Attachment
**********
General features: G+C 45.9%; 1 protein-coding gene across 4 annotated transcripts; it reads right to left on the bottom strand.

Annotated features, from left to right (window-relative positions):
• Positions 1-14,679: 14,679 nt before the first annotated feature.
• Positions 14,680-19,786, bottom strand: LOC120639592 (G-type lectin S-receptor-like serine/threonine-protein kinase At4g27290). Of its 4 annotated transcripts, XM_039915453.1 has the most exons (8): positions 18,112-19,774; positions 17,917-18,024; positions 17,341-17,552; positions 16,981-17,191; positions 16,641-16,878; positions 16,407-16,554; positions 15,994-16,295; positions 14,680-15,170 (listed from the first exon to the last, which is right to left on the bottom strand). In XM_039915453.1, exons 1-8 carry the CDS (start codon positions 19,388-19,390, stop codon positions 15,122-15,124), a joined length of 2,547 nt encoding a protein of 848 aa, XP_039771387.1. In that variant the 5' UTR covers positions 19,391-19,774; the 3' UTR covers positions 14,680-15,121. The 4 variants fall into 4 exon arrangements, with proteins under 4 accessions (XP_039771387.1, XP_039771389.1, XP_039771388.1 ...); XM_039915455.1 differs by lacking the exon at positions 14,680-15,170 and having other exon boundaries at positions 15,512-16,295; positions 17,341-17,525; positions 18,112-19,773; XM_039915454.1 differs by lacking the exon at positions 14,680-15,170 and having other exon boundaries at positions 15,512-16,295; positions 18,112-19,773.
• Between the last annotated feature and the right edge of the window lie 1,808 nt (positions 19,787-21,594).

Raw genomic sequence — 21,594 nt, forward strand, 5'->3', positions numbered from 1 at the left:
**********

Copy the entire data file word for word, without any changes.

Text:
General features: G+C 45.9%; 1 protein-coding gene across 4 annotated transcripts; it reads right to left on the bottom strand.

Annotated features, from left to right (window-relative positions):
• Positions 1-14,679: 14,679 nt before the first annotated feature.
• Positions 14,680-19,786, bottom strand: LOC120639592 (G-type lectin S-receptor-like serine/threonine-protein kinase At4g27290). Of its 4 annotated transcripts, XM_039915453.1 has the most exons (8): positions 18,112-19,774; positions 17,917-18,024; positions 17,341-17,552; positions 16,981-17,191; positions 16,641-16,878; positions 16,407-16,554; positions 15,994-16,295; positions 14,680-15,170 (listed from the first exon to the last, which is right to left on the bottom strand). In XM_039915453.1, exons 1-8 carry the CDS (start codon positions 19,388-19,390, stop codon positions 15,122-15,124), a joined length of 2,547 nt encoding a protein of 848 aa, XP_039771387.1. In that variant the 5' UTR covers positions 19,391-19,774; the 3' UTR covers positions 14,680-15,121. The 4 variants fall into 4 exon arrangements, with proteins under 4 accessions (XP_039771387.1, XP_039771389.1, XP_039771388.1 ...); XM_039915455.1 differs by lacking the exon at positions 14,680-15,170 and having other exon boundaries at positions 15,512-16,295; positions 17,341-17,525; positions 18,112-19,773; XM_039915454.1 differs by lacking the exon at positions 14,680-15,170 and having other exon boundaries at positions 15,512-16,295; positions 18,112-19,773.
• Between the last annotated feature and the right edge of the window lie 1,808 nt (positions 19,787-21,594).

Raw genomic sequence — 21,594 nt, forward strand, 5'->3', positions numbered from 1 at the left: